New fine particulate matter monitoring equipment was progressively introduced across Canada to replace older monitoring equipment from the mid-2000’s to 2014. These new instruments measure a portion (semi-volatile) of the fine particulate matter mass not captured by the older instruments. Due to the differences between the new and the old monitoring equipment, concentrations measured with the new monitors may not be directly comparable with measurements from years in which older instruments were used.
Source: CICH graphic created using data adapted from Environment and Climate Change Canada. 2016. Canadian Environmental Sustainability Indicators: Air Quality. https://www.ec.gc.ca/indicateurs-indicators/7DCC2250-A982-4286-B466-70681EBC994B/AirQuality_EN.pdf – accessed March 12th, 2017
A number of pollutants can cause poor air quality – ground-level ozone (O3), sulphur oxides (SOX), nitrogen oxides (NOX), volatile organic compounds (VOCs) and solid and liquid particles called fine particulate matter (PM2.5).1
Smog is primarily made up of ground-level ozone (O3) and fine particulate matter (PM2.5). These pollutants can cause adverse health and environmental effects.1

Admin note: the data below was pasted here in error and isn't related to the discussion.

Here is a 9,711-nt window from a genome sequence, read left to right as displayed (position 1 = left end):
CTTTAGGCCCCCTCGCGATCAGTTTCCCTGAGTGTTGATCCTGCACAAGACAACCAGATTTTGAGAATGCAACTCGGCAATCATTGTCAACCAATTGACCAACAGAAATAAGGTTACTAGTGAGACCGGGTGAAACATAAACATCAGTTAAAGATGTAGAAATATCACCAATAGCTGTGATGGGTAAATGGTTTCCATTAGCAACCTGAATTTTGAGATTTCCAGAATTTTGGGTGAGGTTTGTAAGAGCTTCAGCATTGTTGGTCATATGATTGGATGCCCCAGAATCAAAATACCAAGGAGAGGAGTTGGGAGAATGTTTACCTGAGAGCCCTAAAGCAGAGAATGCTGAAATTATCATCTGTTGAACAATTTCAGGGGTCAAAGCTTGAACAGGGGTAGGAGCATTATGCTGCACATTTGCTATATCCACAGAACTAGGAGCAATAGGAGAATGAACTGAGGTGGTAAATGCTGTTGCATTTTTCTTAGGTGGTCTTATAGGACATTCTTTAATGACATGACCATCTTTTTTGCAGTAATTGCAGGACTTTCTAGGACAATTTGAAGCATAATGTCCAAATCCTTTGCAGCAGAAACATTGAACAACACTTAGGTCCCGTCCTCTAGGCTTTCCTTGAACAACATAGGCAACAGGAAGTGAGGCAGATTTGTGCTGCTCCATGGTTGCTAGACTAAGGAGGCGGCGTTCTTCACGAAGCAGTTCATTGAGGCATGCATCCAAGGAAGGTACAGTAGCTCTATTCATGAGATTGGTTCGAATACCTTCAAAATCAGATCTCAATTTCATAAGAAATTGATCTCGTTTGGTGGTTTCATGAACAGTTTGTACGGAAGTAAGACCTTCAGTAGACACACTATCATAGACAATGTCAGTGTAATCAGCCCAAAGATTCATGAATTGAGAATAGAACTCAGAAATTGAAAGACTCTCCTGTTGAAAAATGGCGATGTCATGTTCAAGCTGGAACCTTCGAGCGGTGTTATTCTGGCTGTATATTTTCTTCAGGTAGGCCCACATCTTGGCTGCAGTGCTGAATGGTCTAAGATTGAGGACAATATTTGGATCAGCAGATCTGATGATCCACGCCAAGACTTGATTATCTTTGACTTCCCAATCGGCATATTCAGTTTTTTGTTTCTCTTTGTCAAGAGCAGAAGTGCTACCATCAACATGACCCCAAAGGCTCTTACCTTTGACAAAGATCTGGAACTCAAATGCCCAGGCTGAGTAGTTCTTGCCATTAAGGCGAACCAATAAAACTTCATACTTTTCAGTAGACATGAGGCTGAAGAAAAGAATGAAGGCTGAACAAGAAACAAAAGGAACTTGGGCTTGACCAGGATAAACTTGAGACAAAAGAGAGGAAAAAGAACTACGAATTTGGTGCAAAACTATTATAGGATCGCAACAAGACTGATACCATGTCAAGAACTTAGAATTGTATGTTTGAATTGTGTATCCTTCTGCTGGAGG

The annual average PM2.5 is an indicator of air quality. It is based on the annual average of the daily 24-hour average concentrations for PM2.5 and is used to capture prolonged or repeated exposures over longer periods or chronic exposure.1
Between the years 2000 and 2014 the annual average PM2.5 was below the 2015 national air quality standards. In 2014, it was 23% below the 2015 standard.
Exposure to fine particulate matter has been associated with asthma, bronchitis and emphysema as well as heart disease.1
1Environment and Climate Change Canada. 2016. Canadian Environmental Sustainability Indicators: Air Quality. https://www.ec.gc.ca/indicateurs-indicators/7DCC2250-A982-4286-B466-70681EBC994B/AirQuality_EN.pdf – accessed March 12th, 2017.